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Linear Algebra (Honors)

by: Kaylin Wehner

Linear Algebra (Honors) MATH 115AH

Kaylin Wehner
GPA 3.55


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This 4 page Class Notes was uploaded by Kaylin Wehner on Friday September 4, 2015. The Class Notes belongs to MATH 115AH at University of California - Los Angeles taught by Staff in Fall. Since its upload, it has received 32 views. For similar materials see /class/177813/math-115ah-university-of-california-los-angeles in Mathematics (M) at University of California - Los Angeles.


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Date Created: 09/04/15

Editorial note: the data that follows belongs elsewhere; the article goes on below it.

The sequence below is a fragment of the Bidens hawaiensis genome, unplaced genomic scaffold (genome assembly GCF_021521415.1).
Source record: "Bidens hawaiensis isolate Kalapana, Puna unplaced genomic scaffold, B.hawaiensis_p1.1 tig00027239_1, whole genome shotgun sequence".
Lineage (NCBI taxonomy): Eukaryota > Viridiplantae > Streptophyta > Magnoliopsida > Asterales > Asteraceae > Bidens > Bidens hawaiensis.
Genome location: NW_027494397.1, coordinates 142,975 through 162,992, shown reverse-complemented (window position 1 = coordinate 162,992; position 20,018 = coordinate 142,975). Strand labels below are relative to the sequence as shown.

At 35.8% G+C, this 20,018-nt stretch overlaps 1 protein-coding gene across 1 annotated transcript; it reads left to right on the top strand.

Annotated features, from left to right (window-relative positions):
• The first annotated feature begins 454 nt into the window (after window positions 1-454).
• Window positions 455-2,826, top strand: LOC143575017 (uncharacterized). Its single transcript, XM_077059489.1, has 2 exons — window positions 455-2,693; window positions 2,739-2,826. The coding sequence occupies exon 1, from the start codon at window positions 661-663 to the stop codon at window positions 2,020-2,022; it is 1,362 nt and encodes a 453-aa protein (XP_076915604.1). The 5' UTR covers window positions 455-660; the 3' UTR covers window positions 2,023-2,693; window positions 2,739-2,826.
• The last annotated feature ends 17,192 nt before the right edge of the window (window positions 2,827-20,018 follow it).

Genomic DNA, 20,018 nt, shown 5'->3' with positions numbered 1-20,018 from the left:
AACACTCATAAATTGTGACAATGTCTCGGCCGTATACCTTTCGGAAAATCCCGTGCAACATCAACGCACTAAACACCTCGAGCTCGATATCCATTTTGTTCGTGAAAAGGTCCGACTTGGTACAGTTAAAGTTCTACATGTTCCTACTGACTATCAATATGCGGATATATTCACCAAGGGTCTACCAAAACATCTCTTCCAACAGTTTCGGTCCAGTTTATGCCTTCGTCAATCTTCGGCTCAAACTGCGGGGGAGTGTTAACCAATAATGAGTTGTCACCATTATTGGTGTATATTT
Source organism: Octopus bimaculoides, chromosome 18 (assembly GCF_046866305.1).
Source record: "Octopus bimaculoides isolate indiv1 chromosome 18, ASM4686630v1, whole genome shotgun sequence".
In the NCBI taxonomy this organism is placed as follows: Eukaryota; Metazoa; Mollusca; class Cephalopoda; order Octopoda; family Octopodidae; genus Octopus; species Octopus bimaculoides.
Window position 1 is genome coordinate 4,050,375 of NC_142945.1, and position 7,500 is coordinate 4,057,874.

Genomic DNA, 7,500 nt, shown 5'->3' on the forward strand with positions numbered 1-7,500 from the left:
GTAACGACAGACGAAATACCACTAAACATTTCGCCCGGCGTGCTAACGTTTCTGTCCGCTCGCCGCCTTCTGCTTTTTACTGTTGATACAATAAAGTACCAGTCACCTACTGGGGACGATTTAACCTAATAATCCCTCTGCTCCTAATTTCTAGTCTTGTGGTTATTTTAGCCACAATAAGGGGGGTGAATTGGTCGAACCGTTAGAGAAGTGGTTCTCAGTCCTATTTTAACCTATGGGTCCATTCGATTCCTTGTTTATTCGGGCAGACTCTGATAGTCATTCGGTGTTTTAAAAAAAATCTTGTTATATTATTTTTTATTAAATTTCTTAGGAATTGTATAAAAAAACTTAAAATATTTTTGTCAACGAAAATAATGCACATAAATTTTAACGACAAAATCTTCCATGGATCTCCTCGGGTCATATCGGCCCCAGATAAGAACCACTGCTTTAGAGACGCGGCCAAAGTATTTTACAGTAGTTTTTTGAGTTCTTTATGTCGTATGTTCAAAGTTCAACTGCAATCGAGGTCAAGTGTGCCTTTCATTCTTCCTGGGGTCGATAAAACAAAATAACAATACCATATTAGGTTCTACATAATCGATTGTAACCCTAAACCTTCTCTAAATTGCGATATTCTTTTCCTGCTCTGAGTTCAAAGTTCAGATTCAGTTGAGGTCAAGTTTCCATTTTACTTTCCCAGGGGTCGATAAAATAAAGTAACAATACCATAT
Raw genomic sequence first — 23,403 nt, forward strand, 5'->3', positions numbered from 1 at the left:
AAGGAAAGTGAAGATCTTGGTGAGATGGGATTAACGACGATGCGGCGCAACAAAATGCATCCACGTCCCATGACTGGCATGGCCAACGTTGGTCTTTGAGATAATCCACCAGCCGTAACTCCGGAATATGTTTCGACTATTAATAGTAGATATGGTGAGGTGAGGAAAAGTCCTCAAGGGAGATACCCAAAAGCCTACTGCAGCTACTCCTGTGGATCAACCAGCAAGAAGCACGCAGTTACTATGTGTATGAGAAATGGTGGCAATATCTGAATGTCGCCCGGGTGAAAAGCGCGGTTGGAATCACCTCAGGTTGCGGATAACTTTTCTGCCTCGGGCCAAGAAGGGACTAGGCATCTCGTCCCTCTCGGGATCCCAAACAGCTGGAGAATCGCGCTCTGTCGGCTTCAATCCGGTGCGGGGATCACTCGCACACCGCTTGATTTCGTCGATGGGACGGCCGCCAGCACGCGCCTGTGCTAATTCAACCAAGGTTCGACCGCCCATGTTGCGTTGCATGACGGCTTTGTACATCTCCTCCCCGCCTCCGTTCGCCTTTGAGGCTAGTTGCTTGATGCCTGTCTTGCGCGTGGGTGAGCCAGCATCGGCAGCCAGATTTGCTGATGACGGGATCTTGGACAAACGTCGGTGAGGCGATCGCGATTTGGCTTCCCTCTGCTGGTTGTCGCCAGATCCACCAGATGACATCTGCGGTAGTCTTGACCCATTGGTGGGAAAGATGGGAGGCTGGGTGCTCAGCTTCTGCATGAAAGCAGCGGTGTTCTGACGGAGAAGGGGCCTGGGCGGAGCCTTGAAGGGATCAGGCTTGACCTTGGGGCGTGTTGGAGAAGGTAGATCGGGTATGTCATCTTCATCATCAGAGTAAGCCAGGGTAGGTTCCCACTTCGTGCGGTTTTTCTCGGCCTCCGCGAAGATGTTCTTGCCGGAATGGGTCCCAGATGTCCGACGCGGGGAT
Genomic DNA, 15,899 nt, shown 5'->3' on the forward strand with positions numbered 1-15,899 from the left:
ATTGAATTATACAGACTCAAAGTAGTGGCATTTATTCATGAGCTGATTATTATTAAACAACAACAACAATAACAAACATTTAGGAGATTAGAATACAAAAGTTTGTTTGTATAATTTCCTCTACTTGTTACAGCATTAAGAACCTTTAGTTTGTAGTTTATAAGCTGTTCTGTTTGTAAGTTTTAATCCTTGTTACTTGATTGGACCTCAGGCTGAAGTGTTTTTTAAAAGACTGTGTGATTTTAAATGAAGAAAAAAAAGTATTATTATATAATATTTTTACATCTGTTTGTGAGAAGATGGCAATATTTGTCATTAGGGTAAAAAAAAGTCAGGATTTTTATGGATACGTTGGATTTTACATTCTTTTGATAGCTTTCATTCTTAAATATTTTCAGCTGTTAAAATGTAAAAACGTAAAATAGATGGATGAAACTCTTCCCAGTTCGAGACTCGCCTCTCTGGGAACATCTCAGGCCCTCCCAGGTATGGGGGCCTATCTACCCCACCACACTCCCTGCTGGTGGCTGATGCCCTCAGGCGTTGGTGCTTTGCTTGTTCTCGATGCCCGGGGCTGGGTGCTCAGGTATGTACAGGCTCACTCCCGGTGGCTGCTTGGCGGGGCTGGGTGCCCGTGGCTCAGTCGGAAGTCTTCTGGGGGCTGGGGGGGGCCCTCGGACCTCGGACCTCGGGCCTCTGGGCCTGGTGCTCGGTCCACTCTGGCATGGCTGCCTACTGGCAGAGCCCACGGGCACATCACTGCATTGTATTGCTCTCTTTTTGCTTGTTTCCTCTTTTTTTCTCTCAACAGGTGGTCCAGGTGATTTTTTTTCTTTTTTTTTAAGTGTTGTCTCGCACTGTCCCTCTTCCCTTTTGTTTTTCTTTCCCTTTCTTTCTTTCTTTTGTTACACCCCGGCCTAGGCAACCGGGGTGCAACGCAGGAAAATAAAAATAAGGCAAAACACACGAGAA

MATH 115AH INNER PRODUCT SPACES AND THE SPECTRAL THEOREM NB These notes are not really intended as a substitute for the text they should be viewed as a supplement They do not address general bilinear forms at all rather7 llve tried to take the most direct path to spectral theory and so have only treated inner products Some of this material is not covered in Artin7s book I know you re swamped with work already but thinking a little about the exercises might not be such a bad idea 1 Inner Product Spaces An inner product on a real vector space V is just a positive de nite symmetric bilinear form ltgtVgtltVgtRi The standard example you should keep in mind is the usual dot product on the Euclidean space R lt117 H71n7y17 7yngt 11y1 Inyn An inner product on a complex vector space V is a positive de nite hermitiansymmetric sesquilinear form ltgtVgtltVgtC This means lt satis es 0 Sesquilinearity lt is linear in the rst variable lt139U1 A2v27 70gt A1ltv17 10gt A2ltv27 70gt and conjugatelinear in the second variable ltU7 lwl A2w2gt KW w1gt MW 102 o Hermitian symmetry lt1 wgt ltw7vgti 0 Positive de niteness lt1 11gt 2 0 for all u E V with equality if and only if v 0 An inner product space is a vector space V over R or C equipped with an inner product People sometimes say hermitian inner product and hermitian inner product space to single out the complex case The standard inner product on C is lt21 i zn 101 21131 i i znwni An inner product space carries a natural notion of size namely7 the norm of v E V is given by HUN 1 ltv7vgtA You should check that this corresponds to the usual notion of length in R if lt is the dot product mentioned above NB Norm is a general concept which I won7t de ne here not every norm arises from an inner product II Orthogonality Two vectors 1 w in an inner product space V are orthogonal if 1 wgt 0 Given a subspace W C V7 we de ne the orthogonal complement WL y Wiv6Vlltvwgt0VwEWi So Wi is the set of all vectors in V that are orthogonal to everything in Wi Exercise 1 Wi is a subspace of V Exercise 2 V W 69 Wi This last exercise tells us that every 1 E V can be written uniquely as v w u7 where w E W and u 6 Wii So we can de ne the orthogonal projection 7r V a W by 7rv wi 7r is a surjective linear transformation with ker7r Wk Thought Exercise Just so you donlt forget your group theory WT is the usual projection homo morphism from V to the quotient group VWii III Orthonormal Bases A asis R v17i i i 7vn of an inner product space V is called orthonormal if ltvi7vj 6177 where tilj is the Kronecker deltai What this means is that the vjls all have norm length 1 and are pairwise orthogonali The standard example you should keep in mind is the standard basis e17iu7en 0 R73 The following result is crucial Theorem 1 GramSchmidt Given a basis v17 i i i 7vn of an inner product space V there exists an orthonormal basis 1717 i i 7 7377 such that Spani17 i i i 7ij Spanv17i i i 7 vj for all i S j S n Know the proof of this at all costs Its pretty geometrically intuitive think about orthogonal com plementsi IV Adjoints et al The Matrix Viewpoint Recall that a real matrix A 6 MAR is symmetiic if A A i It turns out that to de ne a useful analogue for complex matrices7 the transpose is inadequate We introduce Aquot A 7 the adjoint ofiA E The adjoint obeys most of the same properties of the transpose7 except now AA AA for A E C A matrix A 6 MAC is called selfadjoint also hermitian7 hermitian symmetiic if A A Note that selfadjoint means the same thing as symmetric when we re talking about real matricesi A real matrix A 6 MAR is orthogonal if At A li For the complex analogue7 A 6 MAC is unitary if A A li In each case7 of course7 we re implicitly requiring that A is invertible Once again7 unitary and orthogonal mean the same thing when we7re talking about real matricesi V Adjoints et al The Operator Viewpoint Take V to be a nitedimensional inner product space real or complex Given an operator T E EndV7 we de ne the adjoint of T to be the unique operator T E EndV that satis es Tv7w v7Tw V v7w E V You should be worried at this point Why does T exist7 and why is it unique The following exercises will give you the answer to this7 and they will also give the connection to the matrix viewpoint above I suppose this is optional material Artin doesn7t even bother to de ne what an adjoint operator is You can skip ahead to the de nition of a selfadjointhermitian operator if youlre feeling lazy Exercise 3 In the special case where V R or V C and is the standard inner product7 verify by computation that LA LAJ Exercise 4 Now take V to be a general inner product space over K R or C7 and let R v17 i i i 7 on be an orthonormal basis of Vi Let e17iu7en be the standard basis of Kni Show that the map V a K given by vj ej is an isometric isomorphism7 iiei7 an isomorphism that satis es ltv7wgtltlt1gtv7 39wgt7 where the inner product on the right hand side is the standard inner product on Kni Exercise 5 Draw an appropriate commutative diagram and think about the previous two exercises while staring at it If A is the matrix of T with respect to R then welll get T 1 o Ly o in Now we make the natural de nitions An operator T E EndV is selfadjoint Artin says hermitian ifT T ie if Tvwgt vTugt V 1110 6 V T E EndV is unitary if T is invertible with T T li Exercise 6 T is unitary if and only if it preserves the inner product TvTwgt vwgt for all 1110 6 Vi Artin takes this to be the de nition of a unitary operator The following theorem is a consequence of the rst three exercises in this section Theorem 2 Let V be a nitedimensional complex resp real inner product space T E EndV and A the matrix ofT with respect to an orthonormal basis Then A is selfadjoint resp symmetric and only ifT is selfadjoint and A is unitary resp orthogonal and only if T is unitary Finally do this Exercise 7 Show that if T is a selfadjoint operator then the eigenvalues of T are real Hint Look at Tvvgt for suitable vi OK here it comes i i i VI The Spectral Theorem for SelfAdjoint Operators Complex Case Theorem 3 SPEC C Let V be a nitedimensional complex inner product space and let T E EndV be a selfadjoint operator Then V has an orthonormal basis consisting of eigenvectors of T By Theorem 2 above and Exercise 7 this is equivalent to Theorem 4 SPEC C Matrix form Let A 6 Mn C be a selfadjoint matrix Then A is unitarily diagonalizalzlequot ie there is a unitary matrix P E GLnC such that PAP PAP 1 is diagonal with real entries Before moving on to the proof lets say a couple words about why this is so great We re making a pretty strong assumption viz that our operator is selfadjointi But the only diagonalization result we had before required T to have n distinct eigenvalues this is no longer required with the Spectral Theoremi Moreover we donlt just get any old basis of eigenvectors we get an orthonormal one Of course keep in mind that we can t do any of this without an inner product structure on our space or thonormal77 wouldnlt mean anything without one Proof of Theorem 3 Say dimV ni By the Fundamental Theorem of Algebra the charac teristic polynomial of T has a root A E C by Exercise 7 A is actually reali Let 1 be a A eigenvector for T Replacing v with HziH if necessary we can assume 1 Let W Spanvi then dimW n 7 1 and V Spanv EB Wi If we can show W is Tinvariant well be done by induction on n dimV as follows The theorem is trivial when n 1 Suppose we know the theorem for all vector spaces of dimension n 7 1 then in particular it holds for Wi So if W is Tinvariant we can view the restriction of T as an element of EndW and we can nd an orthonormal basis vb i i i 11771 for W consisting of eigenvectors of i Then 1 v1 i i i 11771 is an orthonormal basis of V consisting of eigenvectors o i So now we just show W is Tinvariant ie we show that Tu E W for all w E W which is equivalent to wEWgt Twvgt Oi But this is a small matter w E W gt ltwvgt 0 gt ltTwvgt ltwTvgt 5xltwvgt 0 since T is selfadjointl D VII The Spectral Theorem for SelfAdjoint Operators Real Case Theorem 5 SPEC R Let V be a nitedimensional real inner product space T E EndV a selfadjoint operator Then V has an orthonormal basis of eigenvectors of T Exercise 8 Formulate and prove the matrix version of the real Spectral Theoreml Proof of Theorem 5 The only possible dif culty in copying the proof of Theorem 3 would be in nding an eigenvector to start with But we can be cheap about this By GramSchmidt choose some orthonormal basis of V and let A 6 Mn R be the matrix ofT with respect to this basis By Theorem 2 A is a symmetric matrix So LA is a selfadjoint operator on C cfl Exercise 3 LA has real eigenvalues by Exercise 7 but these are just the eigenvalues of A and hence those of T as well So we7ve proved the existence of a real eigenvalue and hence the existence of an eigenvector The rest of the proof follows exactly as above D VIII The Spectral Theorem for Normal Operators To wrap up welll present the beall endall result of nitedimensional spectral theoryl Unless the professor tells you otherwise you aren t responsible for knowing it Let V be an inner product spacer An operator T E EndV is normal if it commutes with its adjoint ie T Tquot T Tl NB Selfadjoint operators are normal Theorem 6 The Spectral Theorem Let V be a nitedimensional inner product space T E EndV a normal operator Then V has an orthonormal basis of eigenvectors of T Proof The main idea of the proof is the same as in the selfadjoint case nd an eigenvector show the orthogonal complement is Tinvariant and apply induction on n dimVl Doing the rst two things is considerably harder in this case however First et R TT S 7T7T Then R and S are selfadjoint and we have T R iSl Since TTquot T T we see that RS SRl Now R has an eigenvector as usual by the Fundamental Theorem of Algebra say Rv Au I claim the eigenspace ERA kerR 7 AI is S invariant z e ERA gt R 7 ANSI 5R7 Am 50 0 gt Sz 6 ER So we can view 5 as an element of EndER and hence S has an eigenvector z in ER But this means I is a simultaneous eigenvector for R and 5 say RI Ar and Sr uzl Moreover I is an eigenvector for T Tz R1 iSz A iuzl Without loss of generality 1 now all we have to do is show that SpanzL is Tinvariantl To this end note that Tquot RiS Rquot Rquot 7 i5